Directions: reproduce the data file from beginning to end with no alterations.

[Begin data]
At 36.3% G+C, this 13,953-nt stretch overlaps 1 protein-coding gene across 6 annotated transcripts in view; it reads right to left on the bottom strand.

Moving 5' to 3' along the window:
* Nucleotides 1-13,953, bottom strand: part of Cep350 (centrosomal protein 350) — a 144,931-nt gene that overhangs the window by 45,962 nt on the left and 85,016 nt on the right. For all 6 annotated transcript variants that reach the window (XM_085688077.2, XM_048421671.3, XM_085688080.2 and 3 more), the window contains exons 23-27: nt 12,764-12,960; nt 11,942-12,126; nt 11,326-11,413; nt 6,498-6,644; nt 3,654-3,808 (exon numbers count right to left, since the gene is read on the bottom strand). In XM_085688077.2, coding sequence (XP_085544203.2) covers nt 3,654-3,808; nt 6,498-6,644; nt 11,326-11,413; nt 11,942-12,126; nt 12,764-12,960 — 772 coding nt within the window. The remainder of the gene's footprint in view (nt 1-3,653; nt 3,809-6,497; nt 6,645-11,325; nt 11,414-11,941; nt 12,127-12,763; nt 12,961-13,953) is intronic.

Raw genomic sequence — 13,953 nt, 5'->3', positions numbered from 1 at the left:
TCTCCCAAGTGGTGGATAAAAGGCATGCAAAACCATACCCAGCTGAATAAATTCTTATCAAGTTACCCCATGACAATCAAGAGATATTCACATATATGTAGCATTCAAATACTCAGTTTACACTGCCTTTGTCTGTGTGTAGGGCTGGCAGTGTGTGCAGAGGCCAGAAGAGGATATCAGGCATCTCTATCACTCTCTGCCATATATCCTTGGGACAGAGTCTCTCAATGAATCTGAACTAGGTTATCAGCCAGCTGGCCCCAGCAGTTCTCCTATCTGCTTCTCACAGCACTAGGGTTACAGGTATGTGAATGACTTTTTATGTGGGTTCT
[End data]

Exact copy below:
At 36.3% G+C, this 13,953-nt stretch overlaps 1 protein-coding gene across 6 annotated transcripts in view; it reads right to left on the bottom strand.

Moving 5' to 3' along the window:
* Nucleotides 1-13,953, bottom strand: part of Cep350 (centrosomal protein 350) — a 144,931-nt gene that overhangs the window by 45,962 nt on the left and 85,016 nt on the right. For all 6 annotated transcript variants that reach the window (XM_085688077.2, XM_048421671.3, XM_085688080.2 and 3 more), the window contains exons 23-27: nt 12,764-12,960; nt 11,942-12,126; nt 11,326-11,413; nt 6,498-6,644; nt 3,654-3,808 (exon numbers count right to left, since the gene is read on the bottom strand). In XM_085688077.2, coding sequence (XP_085544203.2) covers nt 3,654-3,808; nt 6,498-6,644; nt 11,326-11,413; nt 11,942-12,126; nt 12,764-12,960 — 772 coding nt within the window. The remainder of the gene's footprint in view (nt 1-3,653; nt 3,809-6,497; nt 6,645-11,325; nt 11,414-11,941; nt 12,127-12,763; nt 12,961-13,953) is intronic.

Raw genomic sequence — 13,953 nt, 5'->3', positions numbered from 1 at the left:
TCTCCCAAGTGGTGGATAAAAGGCATGCAAAACCATACCCAGCTGAATAAATTCTTATCAAGTTACCCCATGACAATCAAGAGATATTCACATATATGTAGCATTCAAATACTCAGTTTACACTGCCTTTGTCTGTGTGTAGGGCTGGCAGTGTGTGCAGAGGCCAGAAGAGGATATCAGGCATCTCTATCACTCTCTGCCATATATCCTTGGGACAGAGTCTCTCAATGAATCTGAACTAGGTTATCAGCCAGCTGGCCCCAGCAGTTCTCCTATCTGCTTCTCACAGCACTAGGGTTACAGGTATGTGAATGACTTTTTATGTGGGTTCT